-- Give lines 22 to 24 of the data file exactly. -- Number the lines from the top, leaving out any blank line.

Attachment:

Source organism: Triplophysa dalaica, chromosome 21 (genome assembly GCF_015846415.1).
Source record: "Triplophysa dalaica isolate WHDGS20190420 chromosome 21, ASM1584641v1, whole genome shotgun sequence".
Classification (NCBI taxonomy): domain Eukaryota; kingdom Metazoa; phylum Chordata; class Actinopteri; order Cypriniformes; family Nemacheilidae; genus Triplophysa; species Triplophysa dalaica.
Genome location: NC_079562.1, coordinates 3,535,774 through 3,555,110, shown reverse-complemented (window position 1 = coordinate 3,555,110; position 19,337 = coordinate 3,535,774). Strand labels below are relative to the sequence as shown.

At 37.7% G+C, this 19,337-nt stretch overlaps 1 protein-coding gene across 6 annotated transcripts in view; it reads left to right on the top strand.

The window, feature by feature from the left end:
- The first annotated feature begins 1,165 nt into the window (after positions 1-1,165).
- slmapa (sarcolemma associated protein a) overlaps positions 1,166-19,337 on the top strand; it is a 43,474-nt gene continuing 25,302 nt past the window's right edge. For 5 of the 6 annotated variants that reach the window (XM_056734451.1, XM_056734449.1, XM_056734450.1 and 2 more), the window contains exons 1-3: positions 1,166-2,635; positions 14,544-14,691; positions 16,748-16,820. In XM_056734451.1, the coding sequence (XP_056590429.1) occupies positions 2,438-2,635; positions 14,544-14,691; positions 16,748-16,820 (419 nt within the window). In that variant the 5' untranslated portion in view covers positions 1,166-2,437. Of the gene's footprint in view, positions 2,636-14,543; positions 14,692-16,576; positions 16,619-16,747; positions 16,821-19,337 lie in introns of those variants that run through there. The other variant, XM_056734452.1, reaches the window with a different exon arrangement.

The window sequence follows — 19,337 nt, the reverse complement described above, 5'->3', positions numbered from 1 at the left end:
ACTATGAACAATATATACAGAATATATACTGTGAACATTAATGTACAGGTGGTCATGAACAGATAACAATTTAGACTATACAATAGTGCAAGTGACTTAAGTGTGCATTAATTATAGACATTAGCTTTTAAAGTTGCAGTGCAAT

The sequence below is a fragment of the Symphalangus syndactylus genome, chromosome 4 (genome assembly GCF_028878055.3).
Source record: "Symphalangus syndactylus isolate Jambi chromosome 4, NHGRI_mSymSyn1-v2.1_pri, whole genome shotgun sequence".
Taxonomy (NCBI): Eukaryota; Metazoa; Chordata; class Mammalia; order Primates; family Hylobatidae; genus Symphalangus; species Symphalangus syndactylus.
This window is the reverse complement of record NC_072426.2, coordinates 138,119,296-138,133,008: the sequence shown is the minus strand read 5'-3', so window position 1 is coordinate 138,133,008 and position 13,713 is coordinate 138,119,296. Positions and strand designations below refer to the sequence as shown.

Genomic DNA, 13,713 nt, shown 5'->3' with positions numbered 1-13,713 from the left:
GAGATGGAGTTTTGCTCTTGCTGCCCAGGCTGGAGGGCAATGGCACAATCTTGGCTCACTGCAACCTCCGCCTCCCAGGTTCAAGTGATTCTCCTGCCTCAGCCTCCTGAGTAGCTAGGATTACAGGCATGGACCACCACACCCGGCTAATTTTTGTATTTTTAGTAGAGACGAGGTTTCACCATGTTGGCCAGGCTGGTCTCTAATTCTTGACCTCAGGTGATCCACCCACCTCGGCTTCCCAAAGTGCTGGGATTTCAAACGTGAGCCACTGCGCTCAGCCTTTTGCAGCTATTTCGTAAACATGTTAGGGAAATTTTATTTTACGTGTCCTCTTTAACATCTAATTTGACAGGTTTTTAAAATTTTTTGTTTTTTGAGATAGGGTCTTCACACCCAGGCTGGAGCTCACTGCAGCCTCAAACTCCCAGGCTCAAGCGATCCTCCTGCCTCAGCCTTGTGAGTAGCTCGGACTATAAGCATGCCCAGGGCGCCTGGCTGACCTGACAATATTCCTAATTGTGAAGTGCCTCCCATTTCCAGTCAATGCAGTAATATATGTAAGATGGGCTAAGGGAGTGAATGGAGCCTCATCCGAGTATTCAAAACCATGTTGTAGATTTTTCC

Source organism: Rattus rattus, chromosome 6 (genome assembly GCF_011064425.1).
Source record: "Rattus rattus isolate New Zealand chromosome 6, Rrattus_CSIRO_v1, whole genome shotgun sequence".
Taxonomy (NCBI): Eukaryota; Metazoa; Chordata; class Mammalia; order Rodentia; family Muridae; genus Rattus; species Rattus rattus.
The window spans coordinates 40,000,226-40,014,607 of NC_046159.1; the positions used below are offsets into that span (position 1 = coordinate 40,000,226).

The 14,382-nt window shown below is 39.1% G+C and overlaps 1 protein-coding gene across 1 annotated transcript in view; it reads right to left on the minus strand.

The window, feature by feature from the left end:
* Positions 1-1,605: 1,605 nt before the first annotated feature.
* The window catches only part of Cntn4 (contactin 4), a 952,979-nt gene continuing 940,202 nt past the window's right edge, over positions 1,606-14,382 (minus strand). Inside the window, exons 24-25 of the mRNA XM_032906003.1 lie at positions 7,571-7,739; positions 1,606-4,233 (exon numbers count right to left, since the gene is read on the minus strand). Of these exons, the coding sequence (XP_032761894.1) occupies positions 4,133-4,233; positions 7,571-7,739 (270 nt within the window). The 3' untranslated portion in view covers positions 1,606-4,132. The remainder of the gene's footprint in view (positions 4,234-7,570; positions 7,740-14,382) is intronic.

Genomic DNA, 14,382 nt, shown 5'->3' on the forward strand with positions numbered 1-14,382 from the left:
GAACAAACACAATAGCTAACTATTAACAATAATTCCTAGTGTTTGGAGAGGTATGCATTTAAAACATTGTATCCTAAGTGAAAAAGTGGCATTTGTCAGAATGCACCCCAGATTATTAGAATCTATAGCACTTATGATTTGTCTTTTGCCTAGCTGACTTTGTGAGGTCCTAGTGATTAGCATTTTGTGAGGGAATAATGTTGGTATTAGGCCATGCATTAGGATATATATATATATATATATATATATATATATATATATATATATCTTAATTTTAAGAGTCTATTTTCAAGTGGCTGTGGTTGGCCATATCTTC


The window, feature by feature from the left end:
* Positions 1-1,605: 1,605 nt before the first annotated feature.
* The window catches only part of Cntn4 (contactin 4), a 952,979-nt gene continuing 940,202 nt past the window's right edge, over positions 1,606-14,382 (minus strand). Inside the window, exons 24-25 of the mRNA XM_032906003.1 lie at positions 7,571-7,739; positions 1,606-4,233 (exon numbers count right to left, since the gene is read on the minus strand). Of these exons, the coding sequence (XP_032761894.1) occupies positions 4,133-4,233; positions 7,571-7,739 (270 nt within the window). The 3' untranslated portion in view covers positions 1,606-4,132. The remainder of the gene's footprint in view (positions 4,234-7,570; positions 7,740-14,382) is intronic.